I have for some time wanted to (re)write some of the computer games from my younger days as an exercise in programming and for a bit of fun. I recently decided to do this on a very low-res display made from individual LED matrix modules and in the process created a new library to manage the LED panel display.
Making the Display
One of the characteristics of the ‘retro’ computer games was that screen resolution was exceptionally low.
The display is made up from five 4×1 MAX7219 LED matrix modules commonly available online, shown on the left.
To create the display, the modules are stacked so that the DATA IN on the right and snakes back to the right at the end of each row, as shown in the figure and photo below (also described in this previous blog post). Note that the only wiring that actually follows the zig-zag pattern is the DATA OUT to DATA IN. The other signals can all be connected in parallel (in the photo each row is in parallel).
To create a more finished look I then made a frame and stand from plywood, MDF, dowel and acrylic plastic scraps from my woodshop. The final product was a LED matrix display with 40×32 pixel resolution. After running some tests, the power requirement with all LEDs on is in excess of 1A, so the Arduino/USB power supply definitely needs to be replaced with a more capable external supply.
A New Library
I had planned on adding graphics routines to the MD_MAX72xx library to run the 2D matrix, but it quickly became clear that implementing new graphics primitives in this library was the wrong approach. It made more sense to move the few existing graphics functions out of MD_MAX72xx to create the kernel of a new overlay library for a panel of modules.
So the MD_MAXPanel library was born to manage x×y matrix panels. The library enables control of individual LEDs using cartesian coordinates and provides graphics functions for lines, triangles, rectangles, circles and text. The display can also be rotated 90° (for example, from portrait to landscape mode) and a built-in method will automatically adjust the X and Y coordinates.
In both modes, the (0,0) coordinate for the panel is always in the lowest left hand corner. X and Y coordinates increase to the right and upwards respectively. In cartesian terms, the display is located in the first quadrant (shown with the tick-marked axes in the figure on the right).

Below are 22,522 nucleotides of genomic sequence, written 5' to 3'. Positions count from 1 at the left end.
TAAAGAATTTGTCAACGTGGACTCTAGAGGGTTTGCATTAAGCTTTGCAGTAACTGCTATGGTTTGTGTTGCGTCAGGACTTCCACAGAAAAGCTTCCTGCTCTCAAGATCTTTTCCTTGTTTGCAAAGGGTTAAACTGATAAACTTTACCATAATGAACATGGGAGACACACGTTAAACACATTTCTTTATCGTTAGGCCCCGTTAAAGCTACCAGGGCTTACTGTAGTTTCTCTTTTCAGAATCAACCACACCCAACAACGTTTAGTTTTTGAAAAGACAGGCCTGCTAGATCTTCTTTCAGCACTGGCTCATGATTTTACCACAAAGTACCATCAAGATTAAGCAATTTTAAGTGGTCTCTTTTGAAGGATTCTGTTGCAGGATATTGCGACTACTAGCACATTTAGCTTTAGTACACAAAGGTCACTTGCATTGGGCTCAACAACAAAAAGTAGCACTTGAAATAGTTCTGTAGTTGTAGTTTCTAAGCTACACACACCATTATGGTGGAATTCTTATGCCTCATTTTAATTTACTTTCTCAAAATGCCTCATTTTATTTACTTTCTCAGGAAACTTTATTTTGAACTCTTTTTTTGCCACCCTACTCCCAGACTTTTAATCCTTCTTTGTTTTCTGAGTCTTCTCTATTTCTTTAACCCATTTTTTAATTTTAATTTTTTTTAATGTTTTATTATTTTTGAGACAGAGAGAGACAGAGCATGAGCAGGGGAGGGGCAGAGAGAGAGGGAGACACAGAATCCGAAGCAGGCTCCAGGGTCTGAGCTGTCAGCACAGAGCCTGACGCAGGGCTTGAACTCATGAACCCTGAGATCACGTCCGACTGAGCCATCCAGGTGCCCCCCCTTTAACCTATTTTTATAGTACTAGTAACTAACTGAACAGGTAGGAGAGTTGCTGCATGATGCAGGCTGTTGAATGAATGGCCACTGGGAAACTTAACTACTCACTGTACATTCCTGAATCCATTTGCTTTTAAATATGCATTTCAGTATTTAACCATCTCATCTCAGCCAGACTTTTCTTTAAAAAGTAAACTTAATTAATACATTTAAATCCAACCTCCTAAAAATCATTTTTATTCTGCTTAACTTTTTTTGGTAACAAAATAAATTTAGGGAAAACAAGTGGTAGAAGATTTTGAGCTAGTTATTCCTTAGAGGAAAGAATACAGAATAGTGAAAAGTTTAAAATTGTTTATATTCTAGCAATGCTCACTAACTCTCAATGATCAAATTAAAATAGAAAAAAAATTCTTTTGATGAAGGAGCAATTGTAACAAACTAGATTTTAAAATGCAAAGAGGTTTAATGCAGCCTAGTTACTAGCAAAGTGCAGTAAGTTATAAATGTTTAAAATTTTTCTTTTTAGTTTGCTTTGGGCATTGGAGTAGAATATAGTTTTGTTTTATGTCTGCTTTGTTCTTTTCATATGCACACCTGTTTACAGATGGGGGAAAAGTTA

Fun and Games
With the screen and the start of the library library sorted I moved on to coding a few games I remember playing in ‘my youth’ (a long time ago now!) –
- Pong – tennis or ping-pong type game with a bouncing ball. This was the easiest ‘bat and ball’ game to code and provided the template for many of the other games.
- Bricks – similar to Breakout, where walls of bricks are destroyed by a bouncing ball.
- Snake – the classic game.
- Meteor – similar to Asteroids where bullets break up the meteor as it descends towards the shooter. The ‘shooter’ is similar to the Bricks bat although the logic for eliminating bricks was somewhat complicated.
- Tetris – another classic. This could be a complicated game but my implementation was greatly simplified by a video found on YouTube, referenced in the sketch.
- TicTacToe – simple kids game. This was a further test of using the MD_TicTacToe library for game logic with a new user interface. See this previous blog post.
To provide the same look and feel for all the games, I made a few early design decisions:
- The top row of LED matrix modules would display the score, with the remainder of the screen showing the playing field.
- Re-use code wherever possible. In the end the classes for scoring and sound were identical across all the games, and a function for creating a ‘random’ seed from analog input noise was re-used several times.
- Sound feedback was going to be the same primitive ‘bips’ and ‘bops’ of those early games. This also made the project simpler as the the standard Tone library and a cheap piezo speaker were sufficient.
- Standard tact switches would be the user interface. Most games need a subset of Left, Right, Up, and Down (LRUD). I also decided to include Select and Enter (SE) switches. This allowed me to make the very simple ‘game controller’ in the photo at right (click to enlarge) – basically 6 switches all connecting to ground when active.
- The games would work equally well in portrait or landscape mode just by changing the display mode (ie, no reprogramming). This meant being careful to use adaptable programming constructs rather than hard coding sizes and positions.
- The small display needed a small font, so I designed a 5×3 font which works well for the numbers displayed but is a bit ‘low res’ for text – readable but very primitive. For me this added to the retro feel for the games.
Even with such a low resolution, the games are fun to play and work well. The video below shows the library being used and features the games. All the applications in the video are part of the examples supplied with the library.
All in all, a fun little project with some good outcomes!